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Tesla to Reopen its California Factory After the State's Governor Allows Manufacturing to Resume, Despite a County Order to Keep it Closed

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【Summary】​Electric automaker Tesla is set to reopen its Fremont, California factory and resume vehicle production after the state’s Governor Gavin Newsom eased some restrictions on manufacturing. However, Tesla’s decision to reopen the plant conflicts with local shelter-in-place orders.

Eric Walz    May 08, 2020 10:45 AM PT
Tesla to Reopen its California Factory After the State's Governor Allows Manufacturing to Resume, Despite a County Order to Keep it Closed
Tesla's factory in Fremont, California is the company's only vehicle production facility in the U.S.

Electric automaker Tesla is set to reopen its Fremont, California factory and resume vehicle production after the state's Governor Gavin Newsom eased some restrictions on manufacturing. Like most states, non-essential factories in California were ordered to close in March in an effort to help prevent the spread of the coronavirus.

Tesla Inc is aiming to restart production in its U.S. car plant in Fremont, California on Friday afternoon, just one day after Governor Newsom's announcement, according to an email sent by Chief Executive Officer Elon Musk to staff.

An email from Tesla's HR department viewed by Reuters indicated the plant will resume "limited operations" Friday, with about 30% of workers on a typical shift, though it was unclear how the plant would produce vehicles without the factory fully staffed, the report said.

The Fremont factory is Tesla's only U.S. vehicle production facility. The company's other factory is in China near Shanghai and produces the Model 3 for the China market.

Tesla's Nevada gigafactory which produces batteries for its vehicles as well as its plant in upstate New York are also scheduled to resume limited production activities.

"Our Gigafactories in Nevada and New York have also begun limited operations as approved by their respective states," the email to Tesla employees said.

The sprawling  5.3 million square foot facility in California employs around 10,000 people and builds the Model S, Model X SUV, Model 3 and Model Y. The first Model S sedan rolled off the assembly line in June 2012.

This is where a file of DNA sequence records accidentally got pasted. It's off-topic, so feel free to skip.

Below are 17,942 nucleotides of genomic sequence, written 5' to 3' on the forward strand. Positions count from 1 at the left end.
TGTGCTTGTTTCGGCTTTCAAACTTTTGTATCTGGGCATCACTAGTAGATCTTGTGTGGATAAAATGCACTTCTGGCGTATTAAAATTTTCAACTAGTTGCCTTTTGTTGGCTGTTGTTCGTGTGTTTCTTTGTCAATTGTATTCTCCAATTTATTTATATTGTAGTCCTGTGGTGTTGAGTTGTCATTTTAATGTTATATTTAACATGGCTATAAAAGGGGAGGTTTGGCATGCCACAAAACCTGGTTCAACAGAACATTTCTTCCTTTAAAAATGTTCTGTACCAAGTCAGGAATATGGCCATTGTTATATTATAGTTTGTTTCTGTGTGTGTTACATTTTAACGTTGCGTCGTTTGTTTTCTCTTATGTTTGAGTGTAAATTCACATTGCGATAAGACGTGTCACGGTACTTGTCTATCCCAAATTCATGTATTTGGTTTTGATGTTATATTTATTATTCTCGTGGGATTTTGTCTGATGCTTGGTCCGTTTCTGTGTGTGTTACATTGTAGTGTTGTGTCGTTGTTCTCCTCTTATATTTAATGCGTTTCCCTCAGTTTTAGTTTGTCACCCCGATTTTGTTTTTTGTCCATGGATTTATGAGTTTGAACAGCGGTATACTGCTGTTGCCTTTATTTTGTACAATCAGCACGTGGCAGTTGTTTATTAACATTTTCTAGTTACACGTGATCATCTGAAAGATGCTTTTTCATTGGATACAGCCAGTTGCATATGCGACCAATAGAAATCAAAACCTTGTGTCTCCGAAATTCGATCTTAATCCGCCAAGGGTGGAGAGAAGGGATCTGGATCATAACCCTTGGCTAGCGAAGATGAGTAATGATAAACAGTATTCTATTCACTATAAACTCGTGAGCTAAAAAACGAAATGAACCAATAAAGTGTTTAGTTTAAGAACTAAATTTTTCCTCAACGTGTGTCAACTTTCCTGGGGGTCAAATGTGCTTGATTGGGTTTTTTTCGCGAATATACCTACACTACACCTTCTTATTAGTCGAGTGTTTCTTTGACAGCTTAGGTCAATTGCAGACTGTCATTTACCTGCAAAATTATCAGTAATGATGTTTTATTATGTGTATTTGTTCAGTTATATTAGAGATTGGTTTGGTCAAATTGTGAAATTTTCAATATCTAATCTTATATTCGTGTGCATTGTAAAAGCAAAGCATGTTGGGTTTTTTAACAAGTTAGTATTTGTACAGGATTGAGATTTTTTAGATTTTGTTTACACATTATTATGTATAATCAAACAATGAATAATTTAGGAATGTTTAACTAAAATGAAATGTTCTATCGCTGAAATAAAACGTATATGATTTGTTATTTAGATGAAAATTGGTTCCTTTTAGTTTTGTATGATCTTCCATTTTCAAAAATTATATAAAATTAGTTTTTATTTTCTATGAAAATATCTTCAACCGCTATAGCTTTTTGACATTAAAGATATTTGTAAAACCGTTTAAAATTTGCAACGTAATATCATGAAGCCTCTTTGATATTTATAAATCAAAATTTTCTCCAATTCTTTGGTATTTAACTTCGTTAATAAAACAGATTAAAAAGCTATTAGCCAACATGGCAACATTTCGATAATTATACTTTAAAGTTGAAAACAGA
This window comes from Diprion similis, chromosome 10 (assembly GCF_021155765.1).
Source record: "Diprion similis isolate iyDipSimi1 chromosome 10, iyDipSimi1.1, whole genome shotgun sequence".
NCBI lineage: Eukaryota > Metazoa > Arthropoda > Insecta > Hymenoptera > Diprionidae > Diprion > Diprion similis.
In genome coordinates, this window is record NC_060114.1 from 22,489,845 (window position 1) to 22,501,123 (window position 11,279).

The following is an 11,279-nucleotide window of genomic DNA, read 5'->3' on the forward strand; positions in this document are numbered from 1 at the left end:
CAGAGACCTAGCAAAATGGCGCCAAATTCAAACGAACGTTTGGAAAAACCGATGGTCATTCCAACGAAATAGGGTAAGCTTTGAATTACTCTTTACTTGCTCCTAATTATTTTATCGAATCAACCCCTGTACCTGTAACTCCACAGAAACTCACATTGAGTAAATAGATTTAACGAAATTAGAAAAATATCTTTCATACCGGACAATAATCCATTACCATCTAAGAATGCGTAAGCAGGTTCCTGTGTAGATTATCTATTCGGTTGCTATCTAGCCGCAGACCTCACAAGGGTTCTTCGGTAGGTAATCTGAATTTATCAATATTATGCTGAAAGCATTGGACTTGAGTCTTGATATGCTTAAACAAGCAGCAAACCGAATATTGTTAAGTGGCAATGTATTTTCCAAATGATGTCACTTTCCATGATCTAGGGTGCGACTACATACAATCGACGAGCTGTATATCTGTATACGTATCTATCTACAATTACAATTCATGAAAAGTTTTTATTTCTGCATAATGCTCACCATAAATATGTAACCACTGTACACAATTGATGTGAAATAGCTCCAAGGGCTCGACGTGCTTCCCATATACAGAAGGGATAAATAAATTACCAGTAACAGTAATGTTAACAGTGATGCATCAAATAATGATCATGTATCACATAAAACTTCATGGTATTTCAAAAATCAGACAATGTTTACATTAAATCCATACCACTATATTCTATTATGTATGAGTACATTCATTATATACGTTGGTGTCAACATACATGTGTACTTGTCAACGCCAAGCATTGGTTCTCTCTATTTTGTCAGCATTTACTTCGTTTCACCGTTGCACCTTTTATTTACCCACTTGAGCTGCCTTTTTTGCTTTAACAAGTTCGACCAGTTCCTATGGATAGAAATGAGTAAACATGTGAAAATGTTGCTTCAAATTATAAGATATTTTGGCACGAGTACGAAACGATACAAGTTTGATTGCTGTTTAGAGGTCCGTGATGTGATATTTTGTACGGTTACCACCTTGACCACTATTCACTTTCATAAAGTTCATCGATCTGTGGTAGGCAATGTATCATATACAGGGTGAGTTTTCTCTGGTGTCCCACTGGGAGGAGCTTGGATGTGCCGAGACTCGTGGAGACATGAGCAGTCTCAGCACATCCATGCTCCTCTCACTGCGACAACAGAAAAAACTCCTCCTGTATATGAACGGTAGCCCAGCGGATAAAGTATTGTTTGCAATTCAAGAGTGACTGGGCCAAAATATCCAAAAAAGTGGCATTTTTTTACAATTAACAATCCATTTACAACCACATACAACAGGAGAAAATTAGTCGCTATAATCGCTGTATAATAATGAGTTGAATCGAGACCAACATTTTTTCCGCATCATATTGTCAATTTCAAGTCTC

However, Tesla's decision to reopen the plant conflicts with local shelter-in-place orders. Tesla's factory is located in the county of Alameda, which has more restrictive lockdowns in place than the rest of the state due to a higher number of coronavirus cases reported. Manufacturing businesses, including Tesla's factory, are directed to remain shut until the end of month, as per an extended county order.

The county extended the order on April 29. It will continue to be in effect until 11:59 p.m. on May 31, 2020 unless updated.

Deliveries for Tesla long-awaited Model Y crossover began on March 14, just days before the shelter-in-place orders were put into place. The Model Y is being built at the Fremont factory and is expected to become a big seller, as the crossovers and compact SUV segment remains hugely popular with U.S. consumers.

Musk said previously that the Model Y has the potential to outsell all of Tesla's other models combined. The vehicle is key to keeping Tesla profitable going forward. 

The automaker is coming off its third consecutive profitable quarter, the first time in Tesla's history. However, just as Tesla was gaining momentum with growing demand for its electric vehicles and higher vehicle production volumes at its Fremont factory, the coronavirus hit.

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A Model 3 sedan on the assembly line at Tesla's Fremont, California factory. (Photo: Washington Post / Getty Images)

Musk has criticized the mandatory lockdowns and stay-at-home orders, calling them a "serious risk" to Tesla's U.S. business. He even called the mandatory lockdowns, "unconstitutional" and saying they would not hold up before the U.S. Supreme Court if challenged.

Tesla initially defied the county-wide order to close the plant in March. The factory continued to operate for another five days, with Tesla arguing with local officials that it should be deemed an "essential business."

In an email to employees in March, Musk wrote "My frank opinion is that the harm from the coronavirus panic far exceeds that of the virus itself."

At the time, Tesla employees were not being ordered to report to work, Musk said that any employees who feel uncomfortable coming back to work were not obligated to do so.

California's order from Thursday does not supersede the Alameda County's shelter-in-place orders, which expires on May 31, Alameda Sheriff's Office spokesman Ray Kelly told Reuters on Thursday. So Tesla is technically defying the order by opening the factory. 

In a statement from neighboring Santa Clara County's Public Health Department, the Bay Area health orders remain in effect, regardless of any conflicting directives from California Governor Newsom.

"We appreciate that the Governor recognizes that California communities are impacted differently by coronavirus and can make decisions at the local level. In our current environment, if a county order differs from a state order, the more restrictive order takes precedence."

Tesla did not respond to requests for comment. 

resource from: Reuters

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